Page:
Thursday, January 06, 2005


So says, Andrei Lankov in a nice summary of recent economic changes in North Korea. The freefall of the official economy has resulted in a blossoming of heretofore unseen economic activity. This has empowered many groups who were previously suspect. The include

Women were especially prominent in the new small businesses. Many North Korean women were housewives or held less-demanding jobs than men. Their husbands continued to go to their factories, which had come to a standstill. The males received rationing coupons that were hardly worth the paper on which they were printed. But North Korean men still saw the situation as temporary and were afraid to lose the trappings of a proper state-sponsored job that for decades had been a condition for survival in their society. While men were waiting for resumption of "normal life", whiling away their time in idle plants, the women embarked on frenetic business activity. Soon some of these women began to make sums that far exceeded their husbands' wages.

But many hitherto discriminated-against groups managed to rise to prominence during this decade. The access to foreign currency was very important, and in North Korea there were three major groups who had access to some investment capital: the Japanese-Koreans, Chinese-Koreans and Korean-Chinese.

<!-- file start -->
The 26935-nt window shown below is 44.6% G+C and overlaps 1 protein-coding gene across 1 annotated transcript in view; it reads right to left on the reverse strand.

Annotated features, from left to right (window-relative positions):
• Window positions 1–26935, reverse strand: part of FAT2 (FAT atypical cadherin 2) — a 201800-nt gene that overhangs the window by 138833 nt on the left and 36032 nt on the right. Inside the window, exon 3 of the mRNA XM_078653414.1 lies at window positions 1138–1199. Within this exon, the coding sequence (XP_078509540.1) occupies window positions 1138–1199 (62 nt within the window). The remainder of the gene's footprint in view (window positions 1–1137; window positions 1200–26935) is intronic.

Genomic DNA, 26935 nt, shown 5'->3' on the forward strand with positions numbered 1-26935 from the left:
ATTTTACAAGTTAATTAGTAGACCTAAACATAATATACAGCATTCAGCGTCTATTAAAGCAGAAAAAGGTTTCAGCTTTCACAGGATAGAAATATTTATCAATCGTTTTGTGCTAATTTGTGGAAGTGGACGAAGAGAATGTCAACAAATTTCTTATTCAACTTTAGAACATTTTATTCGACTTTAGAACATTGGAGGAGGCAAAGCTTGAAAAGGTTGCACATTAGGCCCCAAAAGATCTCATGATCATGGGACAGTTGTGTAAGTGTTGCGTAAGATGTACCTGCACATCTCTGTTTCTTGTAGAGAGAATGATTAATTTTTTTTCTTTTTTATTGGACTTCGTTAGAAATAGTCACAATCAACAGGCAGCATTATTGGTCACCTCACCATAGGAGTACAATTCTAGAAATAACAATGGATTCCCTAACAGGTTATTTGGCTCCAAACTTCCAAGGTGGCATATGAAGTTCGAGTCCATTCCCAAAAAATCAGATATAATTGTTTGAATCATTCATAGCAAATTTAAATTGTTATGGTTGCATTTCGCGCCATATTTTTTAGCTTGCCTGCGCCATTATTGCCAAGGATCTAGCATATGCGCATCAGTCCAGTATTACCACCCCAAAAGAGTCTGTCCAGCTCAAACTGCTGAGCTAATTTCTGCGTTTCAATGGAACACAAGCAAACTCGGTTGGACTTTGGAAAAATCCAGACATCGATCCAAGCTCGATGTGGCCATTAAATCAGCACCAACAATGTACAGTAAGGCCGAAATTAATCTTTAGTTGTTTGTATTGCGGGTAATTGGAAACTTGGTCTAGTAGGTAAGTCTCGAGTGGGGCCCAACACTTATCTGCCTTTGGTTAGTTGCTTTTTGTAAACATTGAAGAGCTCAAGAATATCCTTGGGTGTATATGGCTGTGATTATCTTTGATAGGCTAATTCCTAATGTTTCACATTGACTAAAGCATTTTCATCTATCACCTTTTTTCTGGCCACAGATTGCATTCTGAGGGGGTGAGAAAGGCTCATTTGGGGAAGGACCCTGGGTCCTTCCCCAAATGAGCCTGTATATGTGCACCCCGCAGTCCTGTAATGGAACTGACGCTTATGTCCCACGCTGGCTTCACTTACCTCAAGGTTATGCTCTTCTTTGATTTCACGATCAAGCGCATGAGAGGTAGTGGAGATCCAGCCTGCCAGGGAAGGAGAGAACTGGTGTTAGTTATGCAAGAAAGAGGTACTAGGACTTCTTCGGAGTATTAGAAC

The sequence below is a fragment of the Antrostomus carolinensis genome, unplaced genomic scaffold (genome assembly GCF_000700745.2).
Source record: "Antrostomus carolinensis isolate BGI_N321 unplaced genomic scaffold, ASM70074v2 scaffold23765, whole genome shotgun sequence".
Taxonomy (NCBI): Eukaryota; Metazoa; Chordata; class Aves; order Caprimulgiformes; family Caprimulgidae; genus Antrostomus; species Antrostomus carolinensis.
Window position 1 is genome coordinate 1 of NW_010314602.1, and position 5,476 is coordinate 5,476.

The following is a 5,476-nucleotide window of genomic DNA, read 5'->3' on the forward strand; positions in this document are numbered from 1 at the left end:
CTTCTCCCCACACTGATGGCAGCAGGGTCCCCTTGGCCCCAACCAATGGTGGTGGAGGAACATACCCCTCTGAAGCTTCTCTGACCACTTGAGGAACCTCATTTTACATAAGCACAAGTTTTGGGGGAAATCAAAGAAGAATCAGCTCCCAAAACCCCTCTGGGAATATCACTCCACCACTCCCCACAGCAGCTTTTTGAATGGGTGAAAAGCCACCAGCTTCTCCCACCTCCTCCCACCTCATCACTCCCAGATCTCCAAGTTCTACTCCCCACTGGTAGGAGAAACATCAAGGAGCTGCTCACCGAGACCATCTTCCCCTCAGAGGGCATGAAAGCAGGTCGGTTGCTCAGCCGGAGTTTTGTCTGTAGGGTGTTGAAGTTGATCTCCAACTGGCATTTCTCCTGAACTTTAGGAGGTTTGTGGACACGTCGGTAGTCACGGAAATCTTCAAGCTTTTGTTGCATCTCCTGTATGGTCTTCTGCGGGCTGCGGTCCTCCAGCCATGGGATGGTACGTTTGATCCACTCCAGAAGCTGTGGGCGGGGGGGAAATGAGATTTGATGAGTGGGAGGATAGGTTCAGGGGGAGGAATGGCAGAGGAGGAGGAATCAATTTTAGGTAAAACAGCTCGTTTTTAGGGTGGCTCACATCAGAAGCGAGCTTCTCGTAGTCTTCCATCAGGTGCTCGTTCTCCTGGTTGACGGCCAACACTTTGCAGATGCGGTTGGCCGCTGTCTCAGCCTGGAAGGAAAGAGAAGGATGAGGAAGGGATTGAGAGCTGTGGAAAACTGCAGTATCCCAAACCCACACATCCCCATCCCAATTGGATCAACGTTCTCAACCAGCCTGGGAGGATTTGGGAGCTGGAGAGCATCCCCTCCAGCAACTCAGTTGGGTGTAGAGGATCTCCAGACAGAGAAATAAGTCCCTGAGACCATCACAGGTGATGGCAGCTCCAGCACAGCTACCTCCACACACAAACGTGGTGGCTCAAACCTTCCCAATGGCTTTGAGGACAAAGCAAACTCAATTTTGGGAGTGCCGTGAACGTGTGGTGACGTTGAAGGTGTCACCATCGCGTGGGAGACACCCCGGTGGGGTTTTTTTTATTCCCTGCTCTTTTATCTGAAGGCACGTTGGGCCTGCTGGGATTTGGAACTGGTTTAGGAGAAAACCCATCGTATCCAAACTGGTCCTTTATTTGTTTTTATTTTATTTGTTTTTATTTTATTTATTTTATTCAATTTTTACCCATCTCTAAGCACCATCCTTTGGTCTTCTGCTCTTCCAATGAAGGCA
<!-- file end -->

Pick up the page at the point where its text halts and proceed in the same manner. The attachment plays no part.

The changes have been so sweeping as to make the recent state-sponsored reforms merely a rubber stamp acknowledgment of contemporary realities:
Until recently, the government did not try to lead, but simply followed the events. The much-trumpeted reforms of 2002 by and large were hardly anything more than the admission of the situation that had been existing for a few years by then. The official abolition (or near-abolition) of the public distribution system did not count for much, since this system ceased to operate outside Pyongyang around 1995.

These changes are, for the most part, to be applauded. I can't help but wonder why, however, it seems that any liberalization from state tyranny inevitably seems to lead to the introduction of new (or old) private abuses and tyrannies:
Even prostitution, completely eradicated around 1950, made a powerful comeback as desperate women were eager to sell sexual services to the newly rich merchants. Since no banking institution would serve private commercial operations, illegal money lenders appeared. In the late 1990s they would charge their borrowers monthly interests of 30-40%. This reflected very high risks: these lenders had virtually no protection against the state, criminals and, above all, bad debtors.
One might hope that market liberalization in some areas wouldn't automatically lead to a state where everything (even sexual services) is for sale, but alas, human nature would appear to dictate otherwise.

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